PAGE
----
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Am J Respir Crit Care Med. 2001 Sep 15;164(6):1033-7.

Diagnosis of pulmonary embolism in patients with proximal deep vein thrombosis: specificity of symptoms and perfusion defects at baseline and during anticoagulant therapy.

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1
Département Thoracique and Département de Réanimation, Institut Mutualiste Montsouris, Paris, France. philippe.girard@imm.fr

Abstract

To determine the specificity of pulmonary embolism (PE) symptoms and lung scan perfusion defects in patients with deep vein thrombosis (DVT), we analyzed data on 400 patients with phlebography-proven proximal DVT included in a prospective trial. As the incidence of PE during anticoagulant therapy was the main outcome measure of the trial, all patients underwent lung scanning and/or pulmonary angiography within 48 h of inclusion, and then whenever PE was suspected. Angiography was recommended in patients with nondiagnostic lung scan. At baseline, the presence or absence of PE could be ascertained in 350 patients (87.5%), and 197 (56%) had PE. Sensitivity and specificity of symptoms for PE were 74 and 67%, respectively. Among 37 patients with symptoms and nondiagnostic lung scan, only 8 (22%) had PE at angiography. During anticoagulant therapy (3 mo), there were 29 events suspicious for PE, mostly (53%) within 2 wk of inclusion. Repeated perfusion studies with comparison to baseline tests excluded PE in 21 cases. Cumulated 3-mo risks of suspected and confirmed on-treatment PE were 6.8% (95% CI, 5.4- 8.2%) and 2.0% (95% CI, 0.6-3.4%) respectively. Even in patients with known proximal DVT, PE symptoms are unspecific and careful imaging studies are needed for diagnosis, both at baseline and during anticoagulant therapy.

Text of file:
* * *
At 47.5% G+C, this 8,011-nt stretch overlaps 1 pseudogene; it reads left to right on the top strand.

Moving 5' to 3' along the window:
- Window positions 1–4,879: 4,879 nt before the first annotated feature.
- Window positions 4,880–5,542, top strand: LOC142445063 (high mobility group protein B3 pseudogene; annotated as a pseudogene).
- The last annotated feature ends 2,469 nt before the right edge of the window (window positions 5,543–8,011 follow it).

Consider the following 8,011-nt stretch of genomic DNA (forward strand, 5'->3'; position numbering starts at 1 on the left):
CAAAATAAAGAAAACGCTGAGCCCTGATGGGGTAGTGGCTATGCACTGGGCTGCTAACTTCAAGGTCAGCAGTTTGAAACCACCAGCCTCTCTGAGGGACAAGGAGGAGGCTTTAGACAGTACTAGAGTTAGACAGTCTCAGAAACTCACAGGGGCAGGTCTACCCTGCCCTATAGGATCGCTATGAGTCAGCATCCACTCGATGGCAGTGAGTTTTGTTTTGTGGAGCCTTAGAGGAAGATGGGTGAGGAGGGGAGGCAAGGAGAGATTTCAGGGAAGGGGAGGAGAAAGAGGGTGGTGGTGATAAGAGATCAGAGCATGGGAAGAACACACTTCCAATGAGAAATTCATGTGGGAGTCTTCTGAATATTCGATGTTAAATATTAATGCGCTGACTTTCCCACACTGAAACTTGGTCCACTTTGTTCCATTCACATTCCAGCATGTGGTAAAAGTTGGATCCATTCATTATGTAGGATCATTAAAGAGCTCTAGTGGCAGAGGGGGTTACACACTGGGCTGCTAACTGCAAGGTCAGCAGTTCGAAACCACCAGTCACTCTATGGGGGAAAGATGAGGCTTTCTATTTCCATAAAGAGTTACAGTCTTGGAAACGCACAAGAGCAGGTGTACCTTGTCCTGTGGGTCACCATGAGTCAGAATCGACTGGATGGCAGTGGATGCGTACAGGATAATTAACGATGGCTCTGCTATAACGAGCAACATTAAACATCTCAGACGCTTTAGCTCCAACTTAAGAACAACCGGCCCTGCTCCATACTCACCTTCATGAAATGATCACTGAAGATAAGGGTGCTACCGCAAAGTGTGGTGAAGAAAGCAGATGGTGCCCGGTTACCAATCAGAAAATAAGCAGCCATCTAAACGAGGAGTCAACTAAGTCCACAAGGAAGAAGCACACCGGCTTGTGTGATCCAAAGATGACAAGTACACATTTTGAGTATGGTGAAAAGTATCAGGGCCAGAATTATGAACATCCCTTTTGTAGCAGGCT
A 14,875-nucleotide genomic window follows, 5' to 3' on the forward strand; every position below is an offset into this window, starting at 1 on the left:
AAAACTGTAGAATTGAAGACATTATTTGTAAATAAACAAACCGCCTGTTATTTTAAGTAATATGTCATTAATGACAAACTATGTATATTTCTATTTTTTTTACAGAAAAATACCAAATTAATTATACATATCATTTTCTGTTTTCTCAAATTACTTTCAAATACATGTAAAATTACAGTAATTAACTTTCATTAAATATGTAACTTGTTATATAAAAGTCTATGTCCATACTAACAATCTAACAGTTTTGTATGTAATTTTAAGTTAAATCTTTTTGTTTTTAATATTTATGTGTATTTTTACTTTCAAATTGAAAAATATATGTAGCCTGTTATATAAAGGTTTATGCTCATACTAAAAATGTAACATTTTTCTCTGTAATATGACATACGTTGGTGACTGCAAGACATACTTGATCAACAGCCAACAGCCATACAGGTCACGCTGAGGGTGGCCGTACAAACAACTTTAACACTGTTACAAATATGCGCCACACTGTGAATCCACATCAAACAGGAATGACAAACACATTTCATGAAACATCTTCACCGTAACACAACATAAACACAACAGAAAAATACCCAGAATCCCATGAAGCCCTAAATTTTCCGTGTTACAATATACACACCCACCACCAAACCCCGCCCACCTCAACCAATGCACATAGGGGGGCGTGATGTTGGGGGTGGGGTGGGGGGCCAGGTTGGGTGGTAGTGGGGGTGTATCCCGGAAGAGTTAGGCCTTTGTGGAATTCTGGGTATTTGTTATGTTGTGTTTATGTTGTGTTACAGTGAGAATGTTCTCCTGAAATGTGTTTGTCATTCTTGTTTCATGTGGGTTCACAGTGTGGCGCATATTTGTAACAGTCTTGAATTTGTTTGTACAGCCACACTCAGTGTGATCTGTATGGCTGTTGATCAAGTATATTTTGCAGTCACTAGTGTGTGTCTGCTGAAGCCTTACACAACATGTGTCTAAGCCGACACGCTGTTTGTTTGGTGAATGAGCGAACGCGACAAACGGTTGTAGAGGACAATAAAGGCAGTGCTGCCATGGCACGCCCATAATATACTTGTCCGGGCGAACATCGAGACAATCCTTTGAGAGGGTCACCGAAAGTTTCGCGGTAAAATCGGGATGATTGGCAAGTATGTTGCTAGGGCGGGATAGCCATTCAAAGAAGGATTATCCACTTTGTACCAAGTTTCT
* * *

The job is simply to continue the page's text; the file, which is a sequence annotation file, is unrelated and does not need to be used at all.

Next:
PMID:
11587992
DOI:
10.1164/ajrccm.164.6.2101045
[Indexed for MEDLINE]

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